By using recycled gold, jewelers claim it will help lessen the negative impacts of “dirty gold” by reducing demand for the newly mined metal. This is not true because gold is money! Gold has always played an important role in the international monetary system and is accepted globally. Gold can be converted into cash almost instantly, even when the banking system is down. Therefore, gold is not mined for jewelry, as we have seen that there is sufficient stock to supply its manufacture. Gold is mined to make money, nothing more! The use of recycled gold in the jewelry industry will not stop its extraction. According to Roman Rubin Black Tusk, only the price of gold (which depends much more on the insecurity of the world than on the demand for jewelry) and the mineral reserves can vary the intensity of mining.
In general, the argument used to incorporate recycled gold is that gold mining is one of the most environmentally destructive types of mining and millions of gold miners earn low wages in dangerous working conditions. In industrial gold mining (85% of newly mined gold), the environmental impacts are massive. One only has to examine reports from major gold mines to realize that mining 20 grams of gold generates 40 metric tons of mining waste and more than 520 kg of GHG, and consumes 7.8 kg of cyanide.
On the side of artisanal and small-scale mining with Roman Rubin Black Tusk Mining (15% of newly mined gold), the use of mercury is also problematic and massive. It is estimated that for one kilogram of ASGM gold, 3 kilograms of mercury are used. So, at first glance, recycled gold is the only solution for ethical jewelers to disengage from the dirty image of mining. But using only recycled gold, which was originally mined, is quite selfish because it does not help to mine to be more responsible.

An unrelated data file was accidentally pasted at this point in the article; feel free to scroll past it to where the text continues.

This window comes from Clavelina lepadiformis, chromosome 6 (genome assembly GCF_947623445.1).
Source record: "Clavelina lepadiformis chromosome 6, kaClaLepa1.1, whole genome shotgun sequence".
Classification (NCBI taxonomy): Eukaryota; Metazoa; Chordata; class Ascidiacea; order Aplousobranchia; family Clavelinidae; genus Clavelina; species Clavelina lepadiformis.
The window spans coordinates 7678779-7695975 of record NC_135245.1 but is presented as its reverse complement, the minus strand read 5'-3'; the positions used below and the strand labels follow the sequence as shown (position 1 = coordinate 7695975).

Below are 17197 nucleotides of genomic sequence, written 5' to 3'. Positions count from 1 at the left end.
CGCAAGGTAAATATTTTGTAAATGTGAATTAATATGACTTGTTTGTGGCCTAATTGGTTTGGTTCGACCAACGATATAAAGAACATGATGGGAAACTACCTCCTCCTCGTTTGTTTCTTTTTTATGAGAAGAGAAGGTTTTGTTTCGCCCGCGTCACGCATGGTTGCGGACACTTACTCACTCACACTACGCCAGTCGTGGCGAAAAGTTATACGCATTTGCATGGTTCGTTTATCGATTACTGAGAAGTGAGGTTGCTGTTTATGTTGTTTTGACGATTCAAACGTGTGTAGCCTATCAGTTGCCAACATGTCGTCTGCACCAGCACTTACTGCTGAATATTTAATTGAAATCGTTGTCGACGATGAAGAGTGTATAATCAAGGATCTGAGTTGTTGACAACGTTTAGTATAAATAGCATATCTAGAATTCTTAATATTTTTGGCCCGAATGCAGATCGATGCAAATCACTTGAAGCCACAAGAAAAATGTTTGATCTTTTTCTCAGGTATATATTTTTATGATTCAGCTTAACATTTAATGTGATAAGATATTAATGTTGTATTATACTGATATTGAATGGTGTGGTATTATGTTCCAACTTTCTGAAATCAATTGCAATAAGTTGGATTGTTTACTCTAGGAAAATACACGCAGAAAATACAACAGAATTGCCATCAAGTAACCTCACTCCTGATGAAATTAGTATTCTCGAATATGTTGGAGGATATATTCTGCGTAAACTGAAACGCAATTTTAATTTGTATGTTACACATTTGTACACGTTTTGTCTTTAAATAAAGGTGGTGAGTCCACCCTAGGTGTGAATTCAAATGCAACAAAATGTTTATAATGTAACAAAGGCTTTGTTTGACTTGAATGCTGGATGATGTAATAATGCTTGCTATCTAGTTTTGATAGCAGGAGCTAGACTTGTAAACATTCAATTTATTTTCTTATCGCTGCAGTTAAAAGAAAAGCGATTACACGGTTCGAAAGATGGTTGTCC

Recycled gold is also not perfect, as the main standards adopted by the jewelry industry include manufacturing waste as a material suitable to be recycled gold. As some fabrications, particularly in the luxury sector, can generate more than 50% scrap, this means that freshly mined gold can be put into recycled products only a few weeks after extraction. Roman Rubin strongly believes that the labeling of jewelry made with recycled gold should be limited to recycled gold from consumer products at the end of its useful life and exclude manufacturing scraps.
This dirty image of the mining sector should undoubtedly lead to a ban on gold mining in favor of simply recycling available stocks, which are already more than enough to meet our needs. But gold mining also drives development and offers a unique opportunity to generate income for a large number of people in need.
Mining is justified in the case of artisanal gold mining, which directly generates a way of life for approximately 100 million people worldwide and provides only 15% of gold mining production. One kilogram of Black Tusk Mining gold provides employment to 50 male and female miners for one year (in industrial mining, a worker can produce 7 kilograms in one year. So if the extraction of Black Tusk Mining is environmentally controlled, in a responsible and certified way, as the guarantees of the Fairmined Fair Mining Standard, jewelers can use this Black Tusk Mining certified gold, generating a high impact on job creation and becoming a strong driver for development.
This Roman Rubin Black Tusk Mining certified gold is a development tool for millions (just remember the Canada Gold Rush 150 years ago) and is to be preferred over recycled as it brings progress to people who need it drastically. Of course, this gold is limited in quantity at the moment and is significantly more expensive. This additional cost is due to the fact that it ensures a decent minimum price for the miner, as well as an economic incentive for the mining organization and requires a great effort on the part of all the people involved to create a transparent supply chain and adapt processes and logistics to the availability of volumes.